I don’t think that my parents would have predicted that they would have a child in art school. My father, a technological man, and my mother, who spent most of my childhood as a stay-at-home mom, can hardly be considered the artistic type. They never enrolled me in an art class, or encouraged me to pursue creative outlets. Instead, they forced my non-athletic, twiggy self into six years of little-league softball. In high school, they hung their heads in shame as I traded in my catcher’s gear for play scripts. They winced when I asked for rides to art shows. My senior year, my dad scolded me for not taking calculus.
By the time I applied for college, it was clear that things weren’t going to change. While they were relieved that I was hesitant to make a career out of the fine arts, I remember the exasperated expression on my father’s face when I told him that I wanted to pursue animation and filmmaking. It was only with my keen knowledge of the film industry, as I recklessly pulled up numbers and gross figures, that my parents grudgingly accepted the fact that I could pursue art and make money—if I were lucky.
Because I didn’t have much support from my parents, art was something that I had to completely self-teach. I found my inspiration mostly through contemporary filmmakers, practically idolizing directors such as Stephen Spielberg, Geoerge Lucas, John Hughes, Wes Anderson, the Coen Brothers, and Hayao Miyazaki. Above all, I worship the senior creative team at Pixar. Most of my daydreams revolve around working along side with John Lasseter, grabbing lunch with Andrew Stanton, and just chillin’ with Brad Bird.
Sometimes, my admiration for such people brings fault to my work. The biggest challenge I have as an artist is my lack of self-confidence. I tend to look at such accomplished filmmakers and wonder how I can reach their levels, both in quality and conceptually. I know it is nonsensical to compare myself to such famed people, but it is in my nature to push myself beyond my natural limits, to have grandiose aspirations for my work and goals set so high that even some of the most famed people in the industry have not reached them.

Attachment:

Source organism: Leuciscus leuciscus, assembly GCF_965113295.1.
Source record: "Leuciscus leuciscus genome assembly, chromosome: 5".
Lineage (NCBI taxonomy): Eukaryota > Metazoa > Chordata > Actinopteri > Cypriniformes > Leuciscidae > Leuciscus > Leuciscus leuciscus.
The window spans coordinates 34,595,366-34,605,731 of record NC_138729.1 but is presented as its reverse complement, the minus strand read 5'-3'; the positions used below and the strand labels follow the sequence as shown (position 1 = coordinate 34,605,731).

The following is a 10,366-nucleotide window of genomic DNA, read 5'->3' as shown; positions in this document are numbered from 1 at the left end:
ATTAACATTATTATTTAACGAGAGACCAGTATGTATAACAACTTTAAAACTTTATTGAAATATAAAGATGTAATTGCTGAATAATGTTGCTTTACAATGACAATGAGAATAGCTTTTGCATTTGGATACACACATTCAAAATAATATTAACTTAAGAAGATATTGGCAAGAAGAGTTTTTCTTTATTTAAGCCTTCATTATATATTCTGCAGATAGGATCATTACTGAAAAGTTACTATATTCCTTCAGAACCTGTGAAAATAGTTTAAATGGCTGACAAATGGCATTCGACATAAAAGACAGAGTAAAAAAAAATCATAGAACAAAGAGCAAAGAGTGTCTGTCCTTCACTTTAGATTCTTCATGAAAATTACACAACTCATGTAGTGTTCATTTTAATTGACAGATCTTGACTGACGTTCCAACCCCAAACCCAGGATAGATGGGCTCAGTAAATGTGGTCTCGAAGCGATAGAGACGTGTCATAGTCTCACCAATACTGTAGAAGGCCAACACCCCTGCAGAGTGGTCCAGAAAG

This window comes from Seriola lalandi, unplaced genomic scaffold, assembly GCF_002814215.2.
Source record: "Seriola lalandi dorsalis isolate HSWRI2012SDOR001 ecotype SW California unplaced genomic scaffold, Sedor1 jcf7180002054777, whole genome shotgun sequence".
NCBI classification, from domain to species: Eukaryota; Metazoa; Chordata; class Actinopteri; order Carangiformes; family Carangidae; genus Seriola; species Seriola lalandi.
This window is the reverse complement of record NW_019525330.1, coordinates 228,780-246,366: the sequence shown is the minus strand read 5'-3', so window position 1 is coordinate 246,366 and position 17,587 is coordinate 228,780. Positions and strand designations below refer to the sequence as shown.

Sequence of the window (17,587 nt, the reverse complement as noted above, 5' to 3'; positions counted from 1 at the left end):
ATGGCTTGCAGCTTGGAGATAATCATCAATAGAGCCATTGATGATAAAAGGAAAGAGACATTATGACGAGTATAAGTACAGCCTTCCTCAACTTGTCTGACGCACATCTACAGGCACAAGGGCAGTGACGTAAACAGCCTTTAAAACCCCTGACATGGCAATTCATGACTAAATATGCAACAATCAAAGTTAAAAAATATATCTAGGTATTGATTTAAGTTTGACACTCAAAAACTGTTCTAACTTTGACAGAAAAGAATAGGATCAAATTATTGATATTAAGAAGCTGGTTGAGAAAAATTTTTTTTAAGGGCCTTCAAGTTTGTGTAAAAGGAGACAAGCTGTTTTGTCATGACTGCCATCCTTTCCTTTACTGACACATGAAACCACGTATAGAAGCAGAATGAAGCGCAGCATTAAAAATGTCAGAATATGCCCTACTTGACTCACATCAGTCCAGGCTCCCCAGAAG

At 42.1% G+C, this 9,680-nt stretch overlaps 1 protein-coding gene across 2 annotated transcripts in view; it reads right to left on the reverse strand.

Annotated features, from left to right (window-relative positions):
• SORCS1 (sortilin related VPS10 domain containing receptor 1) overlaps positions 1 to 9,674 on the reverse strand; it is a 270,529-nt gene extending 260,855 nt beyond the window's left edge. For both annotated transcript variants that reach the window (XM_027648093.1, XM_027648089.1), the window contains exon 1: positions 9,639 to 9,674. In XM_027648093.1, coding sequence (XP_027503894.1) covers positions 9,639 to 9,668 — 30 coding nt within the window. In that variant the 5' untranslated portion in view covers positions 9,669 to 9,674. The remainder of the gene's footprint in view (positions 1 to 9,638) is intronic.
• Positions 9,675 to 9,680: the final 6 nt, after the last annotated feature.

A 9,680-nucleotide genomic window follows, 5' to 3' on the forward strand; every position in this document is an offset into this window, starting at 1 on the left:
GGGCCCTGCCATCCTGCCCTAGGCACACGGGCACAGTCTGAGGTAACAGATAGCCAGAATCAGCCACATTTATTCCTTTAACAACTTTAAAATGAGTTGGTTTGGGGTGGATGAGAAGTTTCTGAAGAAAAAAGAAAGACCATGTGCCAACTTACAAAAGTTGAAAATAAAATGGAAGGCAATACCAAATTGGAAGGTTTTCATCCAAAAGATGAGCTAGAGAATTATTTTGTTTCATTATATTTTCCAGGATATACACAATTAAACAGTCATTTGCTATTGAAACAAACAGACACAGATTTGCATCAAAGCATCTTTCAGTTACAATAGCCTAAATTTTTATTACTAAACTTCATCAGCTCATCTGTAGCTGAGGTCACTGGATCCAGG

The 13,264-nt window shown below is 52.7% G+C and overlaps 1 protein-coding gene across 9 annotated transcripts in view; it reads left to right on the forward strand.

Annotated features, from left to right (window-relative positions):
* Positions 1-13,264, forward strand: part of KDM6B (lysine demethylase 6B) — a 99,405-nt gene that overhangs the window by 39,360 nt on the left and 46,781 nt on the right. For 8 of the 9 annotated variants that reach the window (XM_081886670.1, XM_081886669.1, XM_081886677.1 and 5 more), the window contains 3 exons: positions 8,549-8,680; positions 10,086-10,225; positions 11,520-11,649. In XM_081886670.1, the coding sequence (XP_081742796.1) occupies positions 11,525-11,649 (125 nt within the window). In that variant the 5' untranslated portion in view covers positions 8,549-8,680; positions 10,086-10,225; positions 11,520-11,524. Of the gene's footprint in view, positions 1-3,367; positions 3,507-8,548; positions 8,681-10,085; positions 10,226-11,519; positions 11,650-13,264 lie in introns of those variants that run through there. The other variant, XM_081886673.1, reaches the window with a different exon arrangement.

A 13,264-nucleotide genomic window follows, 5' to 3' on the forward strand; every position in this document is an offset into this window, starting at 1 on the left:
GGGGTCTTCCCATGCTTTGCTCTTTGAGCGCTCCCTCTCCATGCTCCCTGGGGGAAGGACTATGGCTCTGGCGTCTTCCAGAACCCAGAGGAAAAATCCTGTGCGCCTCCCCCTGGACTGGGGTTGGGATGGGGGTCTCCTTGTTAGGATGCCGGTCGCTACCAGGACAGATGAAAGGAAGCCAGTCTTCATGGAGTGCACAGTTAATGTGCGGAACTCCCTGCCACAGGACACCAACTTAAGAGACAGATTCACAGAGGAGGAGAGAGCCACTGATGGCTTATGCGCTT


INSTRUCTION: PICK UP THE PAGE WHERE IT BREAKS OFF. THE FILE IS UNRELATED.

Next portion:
In the end, I just want to be a storyteller. I want to explore the dark, complex sides of humanity. I’m interested in the motivation and psychology behind emotion, especially mixed feelings like anticipation and disappointment. I want to pursue the ideas of luck and karma, and I would like to find out if fate really exists. I like to experiment with various forms of animation, so I can tell stories about people in surreal and abstract ways. I would like to be a formalist who does not abandon meaning, and a postmodernist with hope for humanity, a hope that is buried under all my discontent.
Despite negative feelings, however, I feel that I have succeeded at finding out who I am, not just as an artist, but as an individual as well. I know what values I hold, and how I would like my art to portray such ideals. At this point, I am only struggling to find a comfortable method for doing so. I have While I see myself as a pessimist, I do believe that I will be able to solve such a problem.
Sometimes, I like to put my artistic identity crisis aside. For now, I continue to bemuse my parents, thriving in my uncertainties and insecurities, watching them squirm, smiling slyly to myself.